A Beautiful Day in the Neighborhood is Just What We Need

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Are you, like millions of Americans, a little exhausted by the seemingly never-ending slew of bad news? If not, perhaps you could merely use an uplifting boost to be the cherry on top of your week? Well, regardless of any circumstances, do yourself a favor and see “A Beautiful Day in the Neighborhood” starring the eternally lovable Tom Hanks as Mr. Rogers. This film, directed by Marielle Heller, comes at a perfect time when we need to cleanse our palates of any negative realities the world is facing and take a moment to remember what’s good in our own lives. 

Photo from “A Beautiful Day in the Neighborhood”

The film is inspired by the real-life friendship that developed between Mr. Rogers and a writer for Esquire magazine during the late 90s. The writer, named Tom Junod (changed to Lloyd Vogel in the film), is assigned to write a magazine profile about Mr. Rogers for an Esquire spread about heroes. He’s a regular guy plagued by his own personal problems, who typically writes about people in an unsavory light, and is reluctant to profile someone like Rogers. He unexpectedly finds himself transformed by Rogers’ bona fide kindness during the interviewing process. What happens to him is the moment we all hope for as adults, that moment where someone helps us unpack the stressful weight of the world and look at the bigger picture with optimism. Basically, we can’t always face it all alone.

Tom Hanks exemplifies that kindness perfectly, for anyone crazy enough to think he wouldn’t. He isn’t trying too hard, and it’s almost humorous, as you can tell he’s really enjoying the impersonation. The film even opens like a real episode of Mr. Rogers’ show, zooming in on a mini town, equipped with a trolley and all the typical accouterments. Hanks greets us, switches out his blazer for an iconic Rogers’ zip-up cardigan, and trades his daytime loafers for simple sneakers. He then introduces us to some of his friends, including Vogel, saying “someone has hurt my friend Lloyd, and not just on his face. He’s having a hard time forgiving the person who hurt him.” Then we dive into how their relationship develops in the present time, 1998, and where that leads.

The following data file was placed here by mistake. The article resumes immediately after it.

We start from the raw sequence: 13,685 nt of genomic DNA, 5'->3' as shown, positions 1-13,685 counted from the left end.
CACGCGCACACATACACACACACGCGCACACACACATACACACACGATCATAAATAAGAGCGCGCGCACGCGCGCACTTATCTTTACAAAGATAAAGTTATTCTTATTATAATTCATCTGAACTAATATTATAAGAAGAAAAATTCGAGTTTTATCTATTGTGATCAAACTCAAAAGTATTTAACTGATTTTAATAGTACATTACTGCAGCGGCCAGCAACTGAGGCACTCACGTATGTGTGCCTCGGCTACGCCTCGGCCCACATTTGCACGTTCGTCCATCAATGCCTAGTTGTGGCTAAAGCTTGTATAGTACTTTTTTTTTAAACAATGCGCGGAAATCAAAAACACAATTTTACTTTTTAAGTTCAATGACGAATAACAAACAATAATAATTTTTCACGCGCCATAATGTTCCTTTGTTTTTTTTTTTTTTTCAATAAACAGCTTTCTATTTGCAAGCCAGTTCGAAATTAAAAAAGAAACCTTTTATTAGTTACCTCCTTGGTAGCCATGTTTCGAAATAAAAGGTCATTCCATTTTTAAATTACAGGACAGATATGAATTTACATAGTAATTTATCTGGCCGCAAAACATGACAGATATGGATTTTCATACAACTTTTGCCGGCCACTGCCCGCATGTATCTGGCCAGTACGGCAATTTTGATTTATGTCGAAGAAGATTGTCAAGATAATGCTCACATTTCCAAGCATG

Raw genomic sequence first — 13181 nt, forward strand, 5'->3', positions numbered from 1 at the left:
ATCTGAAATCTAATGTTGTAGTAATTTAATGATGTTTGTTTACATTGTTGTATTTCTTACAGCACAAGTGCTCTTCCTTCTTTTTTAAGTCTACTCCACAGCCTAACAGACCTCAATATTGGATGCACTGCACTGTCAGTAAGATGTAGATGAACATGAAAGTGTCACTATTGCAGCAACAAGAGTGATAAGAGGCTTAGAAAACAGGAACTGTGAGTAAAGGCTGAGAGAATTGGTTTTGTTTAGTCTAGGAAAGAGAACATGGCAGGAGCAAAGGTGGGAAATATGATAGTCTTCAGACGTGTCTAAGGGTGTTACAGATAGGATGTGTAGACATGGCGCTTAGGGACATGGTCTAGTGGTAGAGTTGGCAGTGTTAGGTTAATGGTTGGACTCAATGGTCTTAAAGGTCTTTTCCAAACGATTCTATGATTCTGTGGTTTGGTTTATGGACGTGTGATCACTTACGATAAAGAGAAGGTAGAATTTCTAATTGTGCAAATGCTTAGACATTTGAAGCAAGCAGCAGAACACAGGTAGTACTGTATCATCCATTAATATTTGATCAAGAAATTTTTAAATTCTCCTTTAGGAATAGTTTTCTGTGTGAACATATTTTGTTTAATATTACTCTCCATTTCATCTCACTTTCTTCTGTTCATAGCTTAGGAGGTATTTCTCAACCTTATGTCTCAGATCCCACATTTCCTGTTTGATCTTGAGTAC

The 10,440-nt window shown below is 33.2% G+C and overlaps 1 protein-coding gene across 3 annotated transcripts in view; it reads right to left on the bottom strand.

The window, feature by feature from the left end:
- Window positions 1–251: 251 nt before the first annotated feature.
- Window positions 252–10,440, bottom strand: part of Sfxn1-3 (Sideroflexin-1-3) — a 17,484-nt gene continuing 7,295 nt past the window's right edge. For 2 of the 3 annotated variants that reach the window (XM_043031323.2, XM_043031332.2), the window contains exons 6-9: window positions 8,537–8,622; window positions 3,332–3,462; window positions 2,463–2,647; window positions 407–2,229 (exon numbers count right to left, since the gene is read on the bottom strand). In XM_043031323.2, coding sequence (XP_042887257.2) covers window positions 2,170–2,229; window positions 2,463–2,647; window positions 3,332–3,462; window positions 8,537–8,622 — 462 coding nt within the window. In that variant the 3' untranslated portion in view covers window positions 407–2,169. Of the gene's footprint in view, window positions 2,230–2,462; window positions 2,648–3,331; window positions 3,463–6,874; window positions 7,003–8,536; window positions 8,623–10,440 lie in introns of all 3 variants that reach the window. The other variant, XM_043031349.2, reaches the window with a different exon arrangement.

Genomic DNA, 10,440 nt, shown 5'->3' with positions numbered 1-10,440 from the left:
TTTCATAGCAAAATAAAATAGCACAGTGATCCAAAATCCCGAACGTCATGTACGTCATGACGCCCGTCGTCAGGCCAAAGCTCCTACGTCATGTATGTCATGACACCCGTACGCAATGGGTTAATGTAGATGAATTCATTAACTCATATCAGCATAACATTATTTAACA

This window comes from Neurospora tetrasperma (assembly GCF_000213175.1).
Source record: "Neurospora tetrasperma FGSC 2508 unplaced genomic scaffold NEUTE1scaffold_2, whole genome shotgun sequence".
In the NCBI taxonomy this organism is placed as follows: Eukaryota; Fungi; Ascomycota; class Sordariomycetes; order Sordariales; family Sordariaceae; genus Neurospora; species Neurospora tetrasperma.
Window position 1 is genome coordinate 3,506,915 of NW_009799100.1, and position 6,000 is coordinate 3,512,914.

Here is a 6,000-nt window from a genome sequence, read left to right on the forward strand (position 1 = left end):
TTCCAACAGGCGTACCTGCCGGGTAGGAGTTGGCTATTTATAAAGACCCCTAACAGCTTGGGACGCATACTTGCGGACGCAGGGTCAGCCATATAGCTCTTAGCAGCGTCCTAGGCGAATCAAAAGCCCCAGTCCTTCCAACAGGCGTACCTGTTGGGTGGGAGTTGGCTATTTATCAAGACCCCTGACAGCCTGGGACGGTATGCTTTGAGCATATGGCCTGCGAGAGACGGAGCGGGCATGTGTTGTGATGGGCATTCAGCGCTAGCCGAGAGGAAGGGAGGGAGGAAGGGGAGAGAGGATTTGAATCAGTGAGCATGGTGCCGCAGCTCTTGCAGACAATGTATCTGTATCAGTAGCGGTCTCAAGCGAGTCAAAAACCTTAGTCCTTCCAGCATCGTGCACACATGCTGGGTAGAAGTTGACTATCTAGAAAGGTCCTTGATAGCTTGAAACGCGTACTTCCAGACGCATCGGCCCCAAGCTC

If you saw last year’s heartwarming documentary directed by Morgan Neville, “Won’t You Be My Neighbor?”, you’re probably already familiar with who Rogers was: an ordained minister who loved swimming, playing piano, and helping children. Neville’s documentary showed that Fred Rogers’ TV persona wasn’t at all an act, but that along with “A Beautiful Day in the Neighborhood” emphasizes that he was a human being, not necessarily a saint. No matter what, his image isn’t tarnished, and that feels even more amazing to know he was actually such a good person. It’s a film that meshes that with the real-life impact he made on everyday people.

This movie doesn’t veer too far into ooey-gooey sentimentality, it goes to a pretty raw place of real, difficult emotions that are hard for people to address. Vogel has to surrender to his emotions, face them head-on, and learn about forgiveness through Mr. Rogers’ seemingly off-hand remarks. When watching it, you as a viewer realize that the things Rogers’ says are relevant to your real emotional toolkit. He was, forgive the cliché, larger than life, but not an unrealistic fantasy. Through this film, you learn that, despite the world sometimes being an ugly place, there is always hope and you have to make the effort.

It is isn’t Oscar bait—it’s something that you didn’t know you desperately needed. Bring the tissues!

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